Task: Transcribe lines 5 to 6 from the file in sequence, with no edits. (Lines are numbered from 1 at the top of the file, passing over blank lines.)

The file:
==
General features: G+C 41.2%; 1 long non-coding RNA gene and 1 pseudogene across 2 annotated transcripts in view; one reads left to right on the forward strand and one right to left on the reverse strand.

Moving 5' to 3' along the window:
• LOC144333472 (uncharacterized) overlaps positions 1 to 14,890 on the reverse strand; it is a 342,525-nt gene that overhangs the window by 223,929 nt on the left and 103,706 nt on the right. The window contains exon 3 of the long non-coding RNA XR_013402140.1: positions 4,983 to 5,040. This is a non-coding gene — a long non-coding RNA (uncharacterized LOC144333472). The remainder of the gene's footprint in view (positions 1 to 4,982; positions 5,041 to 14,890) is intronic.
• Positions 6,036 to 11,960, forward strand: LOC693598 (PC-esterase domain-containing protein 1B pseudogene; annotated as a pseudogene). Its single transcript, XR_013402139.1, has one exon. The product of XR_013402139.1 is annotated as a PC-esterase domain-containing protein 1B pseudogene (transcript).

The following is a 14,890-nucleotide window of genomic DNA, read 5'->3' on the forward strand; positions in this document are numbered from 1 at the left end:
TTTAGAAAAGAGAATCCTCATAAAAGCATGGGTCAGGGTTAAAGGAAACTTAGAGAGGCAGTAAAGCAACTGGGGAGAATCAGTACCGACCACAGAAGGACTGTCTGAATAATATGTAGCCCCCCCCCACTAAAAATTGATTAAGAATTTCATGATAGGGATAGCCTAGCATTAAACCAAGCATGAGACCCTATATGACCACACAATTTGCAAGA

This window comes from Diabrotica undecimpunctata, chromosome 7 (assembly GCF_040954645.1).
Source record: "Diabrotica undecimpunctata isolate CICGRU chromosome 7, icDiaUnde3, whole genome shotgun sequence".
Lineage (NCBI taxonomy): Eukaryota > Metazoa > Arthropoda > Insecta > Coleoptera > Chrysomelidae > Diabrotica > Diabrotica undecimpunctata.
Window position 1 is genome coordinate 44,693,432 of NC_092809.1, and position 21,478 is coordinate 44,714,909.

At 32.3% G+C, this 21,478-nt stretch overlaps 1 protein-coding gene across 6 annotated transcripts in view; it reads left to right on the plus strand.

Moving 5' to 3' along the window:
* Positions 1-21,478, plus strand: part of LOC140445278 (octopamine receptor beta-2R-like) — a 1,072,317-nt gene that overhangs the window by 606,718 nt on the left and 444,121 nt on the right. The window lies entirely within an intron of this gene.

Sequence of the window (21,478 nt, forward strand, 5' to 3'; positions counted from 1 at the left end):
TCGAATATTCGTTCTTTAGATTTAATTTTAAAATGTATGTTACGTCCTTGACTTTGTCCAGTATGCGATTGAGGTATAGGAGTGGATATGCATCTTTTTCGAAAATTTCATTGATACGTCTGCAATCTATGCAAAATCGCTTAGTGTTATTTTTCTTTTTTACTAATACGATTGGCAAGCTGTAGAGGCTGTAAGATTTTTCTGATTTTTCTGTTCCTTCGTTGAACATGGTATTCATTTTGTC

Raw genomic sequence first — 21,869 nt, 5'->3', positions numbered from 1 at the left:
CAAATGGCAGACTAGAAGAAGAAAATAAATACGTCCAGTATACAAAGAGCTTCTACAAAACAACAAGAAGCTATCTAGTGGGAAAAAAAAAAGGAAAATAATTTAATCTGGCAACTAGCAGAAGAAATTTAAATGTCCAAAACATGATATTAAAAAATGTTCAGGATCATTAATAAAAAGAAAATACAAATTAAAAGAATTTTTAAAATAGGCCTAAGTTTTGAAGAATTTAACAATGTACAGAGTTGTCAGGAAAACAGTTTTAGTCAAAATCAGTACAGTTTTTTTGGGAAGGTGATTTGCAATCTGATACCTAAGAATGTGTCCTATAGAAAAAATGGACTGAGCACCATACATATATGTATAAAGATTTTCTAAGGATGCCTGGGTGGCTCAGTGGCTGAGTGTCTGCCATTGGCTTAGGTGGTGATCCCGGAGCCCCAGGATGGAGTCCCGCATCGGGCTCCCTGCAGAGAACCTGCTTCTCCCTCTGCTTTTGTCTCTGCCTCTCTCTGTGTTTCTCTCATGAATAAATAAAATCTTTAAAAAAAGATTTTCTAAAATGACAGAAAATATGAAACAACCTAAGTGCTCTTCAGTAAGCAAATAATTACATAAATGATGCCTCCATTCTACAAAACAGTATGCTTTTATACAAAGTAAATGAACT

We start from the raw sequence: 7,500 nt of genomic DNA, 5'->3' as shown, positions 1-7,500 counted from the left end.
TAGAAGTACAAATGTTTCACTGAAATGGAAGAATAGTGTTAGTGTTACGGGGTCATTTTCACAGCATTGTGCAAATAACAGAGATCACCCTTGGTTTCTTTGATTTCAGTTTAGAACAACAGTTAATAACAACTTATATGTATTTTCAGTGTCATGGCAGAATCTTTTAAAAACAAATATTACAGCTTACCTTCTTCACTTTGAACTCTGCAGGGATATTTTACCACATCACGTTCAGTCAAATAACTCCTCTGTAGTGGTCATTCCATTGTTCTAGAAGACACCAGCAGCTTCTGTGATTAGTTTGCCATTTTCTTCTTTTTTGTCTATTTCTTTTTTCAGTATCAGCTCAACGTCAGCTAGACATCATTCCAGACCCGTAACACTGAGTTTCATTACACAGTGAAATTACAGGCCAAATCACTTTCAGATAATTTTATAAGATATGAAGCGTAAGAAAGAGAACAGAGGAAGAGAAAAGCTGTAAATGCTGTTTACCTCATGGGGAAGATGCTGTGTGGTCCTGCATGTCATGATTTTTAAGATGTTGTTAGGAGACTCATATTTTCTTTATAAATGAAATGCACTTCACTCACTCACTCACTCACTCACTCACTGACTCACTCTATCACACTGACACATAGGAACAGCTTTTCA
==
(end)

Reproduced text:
The following is a 14,890-nucleotide window of genomic DNA, read 5'->3' on the forward strand; positions in this document are numbered from 1 at the left end:
TTTAGAAAAGAGAATCCTCATAAAAGCATGGGTCAGGGTTAAAGGAAACTTAGAGAGGCAGTAAAGCAACTGGGGAGAATCAGTACCGACCACAGAAGGACTGTCTGAATAATATGTAGCCCCCCCCCACTAAAAATTGATTAAGAATTTCATGATAGGGATAGCCTAGCATTAAACCAAGCATGAGACCCTATATGACCACACAATTTGCAAGA